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16 January 2013 14:15:46 |News

Horse meat scandal 'has wider implications' says charity


Recent revelations concerning horse meat in beefburgers sold in UK and Irish supermarkets have highlighted concerns about equine welfare and meat traceability according to the British Horse Society.
The charity believes that a number of serious food hygiene issues need addressing as a matter of urgency.
The 2012 Defra decision to withdraw funding from the National Equine Database, and the subsequent loss of that database, has given rise to concerns that it is possible for contaminated horsemeat to be used in food.
Horses must have a passport which contains details of the drugs that a horse is given during its lifetime. If a horse receives certain drugs, it may not be slaughtered for human consumption due to fears over the effects of these drugs on people.
However, with no central database to facilitate checks it is now possible for a horse to be issued with two passports; one in which medication is recorded and an apparently clean one to be presented at the time of slaughter ? allowing the medicated horse to be passed as fit for consumption.

The moral issues of using horses as meat producing animals have also been brought into focus.
Unlike many countries on the continent Britain has never had a culture of eating horsemeat and even the idea of it causes revulsion amongst many animal lovers.
However, there are also people who believe that if we eat cows and sheep then it is hypocrisy to consider horse meat as being off the menu.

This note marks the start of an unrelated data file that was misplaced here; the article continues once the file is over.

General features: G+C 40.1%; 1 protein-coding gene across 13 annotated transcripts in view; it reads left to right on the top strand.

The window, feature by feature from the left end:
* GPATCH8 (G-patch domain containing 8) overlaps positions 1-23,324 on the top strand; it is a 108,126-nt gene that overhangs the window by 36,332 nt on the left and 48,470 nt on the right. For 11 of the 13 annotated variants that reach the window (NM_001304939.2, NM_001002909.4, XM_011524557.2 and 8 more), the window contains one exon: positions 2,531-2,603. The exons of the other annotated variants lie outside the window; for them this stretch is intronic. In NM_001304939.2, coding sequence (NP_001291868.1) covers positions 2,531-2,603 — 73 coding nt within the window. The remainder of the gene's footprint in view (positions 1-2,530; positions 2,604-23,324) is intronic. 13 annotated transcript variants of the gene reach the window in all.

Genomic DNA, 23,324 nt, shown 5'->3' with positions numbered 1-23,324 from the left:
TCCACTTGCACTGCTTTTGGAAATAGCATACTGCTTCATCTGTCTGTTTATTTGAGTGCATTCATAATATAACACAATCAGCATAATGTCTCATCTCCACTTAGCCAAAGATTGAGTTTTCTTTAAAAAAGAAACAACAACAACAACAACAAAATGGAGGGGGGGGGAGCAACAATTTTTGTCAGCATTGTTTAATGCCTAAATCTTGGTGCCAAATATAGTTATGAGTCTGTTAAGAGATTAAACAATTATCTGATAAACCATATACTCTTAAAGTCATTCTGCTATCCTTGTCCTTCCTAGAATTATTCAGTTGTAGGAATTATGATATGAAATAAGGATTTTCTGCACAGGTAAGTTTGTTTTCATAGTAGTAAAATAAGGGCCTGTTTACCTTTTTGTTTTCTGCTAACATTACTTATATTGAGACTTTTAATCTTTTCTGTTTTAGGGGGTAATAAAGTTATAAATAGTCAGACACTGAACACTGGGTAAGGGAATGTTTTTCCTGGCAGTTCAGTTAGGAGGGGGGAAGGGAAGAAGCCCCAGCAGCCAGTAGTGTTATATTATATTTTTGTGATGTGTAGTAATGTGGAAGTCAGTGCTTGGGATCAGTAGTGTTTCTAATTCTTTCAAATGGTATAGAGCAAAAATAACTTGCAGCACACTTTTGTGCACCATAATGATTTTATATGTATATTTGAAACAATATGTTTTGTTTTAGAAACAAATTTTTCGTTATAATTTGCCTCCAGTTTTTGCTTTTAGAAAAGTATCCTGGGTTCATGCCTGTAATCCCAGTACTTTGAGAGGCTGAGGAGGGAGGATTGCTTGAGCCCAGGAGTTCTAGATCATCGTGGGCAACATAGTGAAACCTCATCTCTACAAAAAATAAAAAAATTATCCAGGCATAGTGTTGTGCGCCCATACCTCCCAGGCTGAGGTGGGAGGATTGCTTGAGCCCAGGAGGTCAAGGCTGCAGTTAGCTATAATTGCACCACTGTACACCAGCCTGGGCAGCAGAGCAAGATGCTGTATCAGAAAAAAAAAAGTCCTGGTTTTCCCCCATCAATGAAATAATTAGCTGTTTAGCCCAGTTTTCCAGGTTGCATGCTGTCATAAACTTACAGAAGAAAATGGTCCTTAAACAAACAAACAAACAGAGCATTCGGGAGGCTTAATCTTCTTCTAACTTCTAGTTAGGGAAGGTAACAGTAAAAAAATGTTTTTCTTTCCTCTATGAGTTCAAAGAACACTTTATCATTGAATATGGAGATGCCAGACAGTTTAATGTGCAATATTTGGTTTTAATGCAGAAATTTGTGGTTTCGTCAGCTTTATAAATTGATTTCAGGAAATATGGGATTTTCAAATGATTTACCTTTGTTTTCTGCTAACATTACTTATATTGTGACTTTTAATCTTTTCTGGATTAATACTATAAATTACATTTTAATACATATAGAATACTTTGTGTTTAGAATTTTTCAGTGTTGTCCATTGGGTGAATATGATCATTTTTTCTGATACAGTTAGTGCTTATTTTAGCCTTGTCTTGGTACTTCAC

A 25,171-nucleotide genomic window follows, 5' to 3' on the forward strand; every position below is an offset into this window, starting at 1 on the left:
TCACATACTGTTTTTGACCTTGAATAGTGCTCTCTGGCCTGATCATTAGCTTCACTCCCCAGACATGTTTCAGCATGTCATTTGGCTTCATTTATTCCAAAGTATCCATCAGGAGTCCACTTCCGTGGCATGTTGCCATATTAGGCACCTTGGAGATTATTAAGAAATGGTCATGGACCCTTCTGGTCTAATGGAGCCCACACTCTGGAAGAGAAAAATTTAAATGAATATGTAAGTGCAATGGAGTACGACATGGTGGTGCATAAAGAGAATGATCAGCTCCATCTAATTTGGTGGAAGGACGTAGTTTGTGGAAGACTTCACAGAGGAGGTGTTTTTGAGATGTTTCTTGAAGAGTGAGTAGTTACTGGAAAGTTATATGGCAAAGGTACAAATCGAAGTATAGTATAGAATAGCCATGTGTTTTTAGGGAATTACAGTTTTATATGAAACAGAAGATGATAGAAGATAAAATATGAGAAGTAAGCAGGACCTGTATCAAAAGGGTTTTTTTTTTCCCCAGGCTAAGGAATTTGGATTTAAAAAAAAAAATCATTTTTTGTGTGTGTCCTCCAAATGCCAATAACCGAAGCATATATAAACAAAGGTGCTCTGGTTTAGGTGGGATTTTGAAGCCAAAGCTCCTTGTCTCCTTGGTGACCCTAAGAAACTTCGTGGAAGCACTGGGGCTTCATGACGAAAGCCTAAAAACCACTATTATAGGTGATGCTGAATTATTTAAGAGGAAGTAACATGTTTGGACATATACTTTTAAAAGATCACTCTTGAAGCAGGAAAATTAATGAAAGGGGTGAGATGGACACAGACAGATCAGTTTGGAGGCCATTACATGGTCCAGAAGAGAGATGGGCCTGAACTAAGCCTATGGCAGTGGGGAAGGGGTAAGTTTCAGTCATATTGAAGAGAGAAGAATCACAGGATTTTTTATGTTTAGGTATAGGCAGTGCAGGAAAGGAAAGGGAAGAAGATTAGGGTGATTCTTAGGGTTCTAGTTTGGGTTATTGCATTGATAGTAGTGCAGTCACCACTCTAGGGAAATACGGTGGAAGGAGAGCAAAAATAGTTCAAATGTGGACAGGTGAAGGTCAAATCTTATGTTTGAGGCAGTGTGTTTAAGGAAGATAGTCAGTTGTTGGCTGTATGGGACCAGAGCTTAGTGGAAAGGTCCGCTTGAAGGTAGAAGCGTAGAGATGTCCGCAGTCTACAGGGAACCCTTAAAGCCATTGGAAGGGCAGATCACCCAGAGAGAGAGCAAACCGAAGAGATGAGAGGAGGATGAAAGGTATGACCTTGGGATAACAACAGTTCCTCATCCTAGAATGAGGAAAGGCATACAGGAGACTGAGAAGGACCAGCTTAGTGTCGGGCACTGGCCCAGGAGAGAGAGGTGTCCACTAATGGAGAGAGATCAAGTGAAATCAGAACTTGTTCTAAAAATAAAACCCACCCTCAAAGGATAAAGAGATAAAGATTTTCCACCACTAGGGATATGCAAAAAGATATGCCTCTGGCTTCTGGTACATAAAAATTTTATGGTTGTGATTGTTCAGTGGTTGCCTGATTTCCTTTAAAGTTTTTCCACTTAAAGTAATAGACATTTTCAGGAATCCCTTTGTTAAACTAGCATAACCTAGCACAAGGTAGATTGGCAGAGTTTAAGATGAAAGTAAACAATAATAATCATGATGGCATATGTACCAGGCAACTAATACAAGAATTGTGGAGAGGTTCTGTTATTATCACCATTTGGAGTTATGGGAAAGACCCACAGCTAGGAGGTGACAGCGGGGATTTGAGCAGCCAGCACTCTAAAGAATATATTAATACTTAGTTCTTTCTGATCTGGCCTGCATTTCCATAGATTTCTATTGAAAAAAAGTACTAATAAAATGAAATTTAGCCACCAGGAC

Years of unchecked indiscriminate breeding have resulted in literally thousands of horses with little or no value and a shortage of responsible and knowledgeable owners willing to care for them. Frequently these are the animals that end up at the abattoir and the BHS believes that tackling overpopulation should be our focus rather than debating the issue of consuming horsemeat.
The contaminated products had been stocked by a number of supermarket chains including Tesco.
The retailer said it was working "to ensure it does not happen again".
The British Horse Society said "once an animal has died there is nothing more that can be done for them."
"Furthermore, there is the issue of what to do with a horse?s carcass given their size and the fact that it is, in most circumstances, both illegal and impractical to bury them. Equine cremation services do exist but for many people are prohibitively expensive, leaving sending their horse for meat as the only practical option."

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